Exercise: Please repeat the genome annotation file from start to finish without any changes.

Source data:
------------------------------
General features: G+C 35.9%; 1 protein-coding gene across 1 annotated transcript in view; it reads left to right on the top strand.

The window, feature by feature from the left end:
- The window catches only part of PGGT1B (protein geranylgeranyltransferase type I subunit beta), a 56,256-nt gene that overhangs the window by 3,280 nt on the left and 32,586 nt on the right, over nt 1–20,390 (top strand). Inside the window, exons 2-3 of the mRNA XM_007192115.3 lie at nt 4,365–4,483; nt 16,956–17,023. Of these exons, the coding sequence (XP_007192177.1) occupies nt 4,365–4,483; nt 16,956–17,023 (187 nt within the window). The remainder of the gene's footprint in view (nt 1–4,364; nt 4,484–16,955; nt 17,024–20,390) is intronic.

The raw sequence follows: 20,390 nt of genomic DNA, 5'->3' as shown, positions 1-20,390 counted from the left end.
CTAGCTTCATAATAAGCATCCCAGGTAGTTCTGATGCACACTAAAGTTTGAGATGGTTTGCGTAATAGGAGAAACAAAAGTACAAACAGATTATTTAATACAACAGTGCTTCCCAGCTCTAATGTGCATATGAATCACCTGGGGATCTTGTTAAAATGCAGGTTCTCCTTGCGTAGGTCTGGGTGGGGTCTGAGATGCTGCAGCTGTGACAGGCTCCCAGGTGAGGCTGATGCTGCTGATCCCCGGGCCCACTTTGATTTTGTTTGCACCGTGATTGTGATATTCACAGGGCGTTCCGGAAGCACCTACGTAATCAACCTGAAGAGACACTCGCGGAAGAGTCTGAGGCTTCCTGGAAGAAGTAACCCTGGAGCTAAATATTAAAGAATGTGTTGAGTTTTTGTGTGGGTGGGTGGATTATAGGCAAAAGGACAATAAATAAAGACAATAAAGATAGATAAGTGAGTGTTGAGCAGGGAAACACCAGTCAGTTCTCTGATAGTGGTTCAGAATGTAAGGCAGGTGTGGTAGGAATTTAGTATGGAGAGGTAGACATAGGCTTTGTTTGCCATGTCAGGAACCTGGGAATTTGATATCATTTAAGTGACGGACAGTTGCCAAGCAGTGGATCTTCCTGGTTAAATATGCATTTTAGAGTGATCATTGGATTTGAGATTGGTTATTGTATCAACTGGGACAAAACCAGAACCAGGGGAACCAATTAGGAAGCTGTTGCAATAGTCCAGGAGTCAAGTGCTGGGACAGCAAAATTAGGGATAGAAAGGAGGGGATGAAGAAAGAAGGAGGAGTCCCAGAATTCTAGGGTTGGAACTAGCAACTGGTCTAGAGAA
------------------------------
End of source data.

General features: G+C 35.9%; 1 protein-coding gene across 1 annotated transcript in view; it reads left to right on the top strand.

The window, feature by feature from the left end:
- The window catches only part of PGGT1B (protein geranylgeranyltransferase type I subunit beta), a 56,256-nt gene that overhangs the window by 3,280 nt on the left and 32,586 nt on the right, over nt 1–20,390 (top strand). Inside the window, exons 2-3 of the mRNA XM_007192115.3 lie at nt 4,365–4,483; nt 16,956–17,023. Of these exons, the coding sequence (XP_007192177.1) occupies nt 4,365–4,483; nt 16,956–17,023 (187 nt within the window). The remainder of the gene's footprint in view (nt 1–4,364; nt 4,484–16,955; nt 17,024–20,390) is intronic.

The raw sequence follows: 20,390 nt of genomic DNA, 5'->3' as shown, positions 1-20,390 counted from the left end.
CTAGCTTCATAATAAGCATCCCAGGTAGTTCTGATGCACACTAAAGTTTGAGATGGTTTGCGTAATAGGAGAAACAAAAGTACAAACAGATTATTTAATACAACAGTGCTTCCCAGCTCTAATGTGCATATGAATCACCTGGGGATCTTGTTAAAATGCAGGTTCTCCTTGCGTAGGTCTGGGTGGGGTCTGAGATGCTGCAGCTGTGACAGGCTCCCAGGTGAGGCTGATGCTGCTGATCCCCGGGCCCACTTTGATTTTGTTTGCACCGTGATTGTGATATTCACAGGGCGTTCCGGAAGCACCTACGTAATCAACCTGAAGAGACACTCGCGGAAGAGTCTGAGGCTTCCTGGAAGAAGTAACCCTGGAGCTAAATATTAAAGAATGTGTTGAGTTTTTGTGTGGGTGGGTGGATTATAGGCAAAAGGACAATAAATAAAGACAATAAAGATAGATAAGTGAGTGTTGAGCAGGGAAACACCAGTCAGTTCTCTGATAGTGGTTCAGAATGTAAGGCAGGTGTGGTAGGAATTTAGTATGGAGAGGTAGACATAGGCTTTGTTTGCCATGTCAGGAACCTGGGAATTTGATATCATTTAAGTGACGGACAGTTGCCAAGCAGTGGATCTTCCTGGTTAAATATGCATTTTAGAGTGATCATTGGATTTGAGATTGGTTATTGTATCAACTGGGACAAAACCAGAACCAGGGGAACCAATTAGGAAGCTGTTGCAATAGTCCAGGAGTCAAGTGCTGGGACAGCAAAATTAGGGATAGAAAGGAGGGGATGAAGAAAGAAGGAGGAGTCCCAGAATTCTAGGGTTGGAACTAGCAACTGGTCTAGAGAA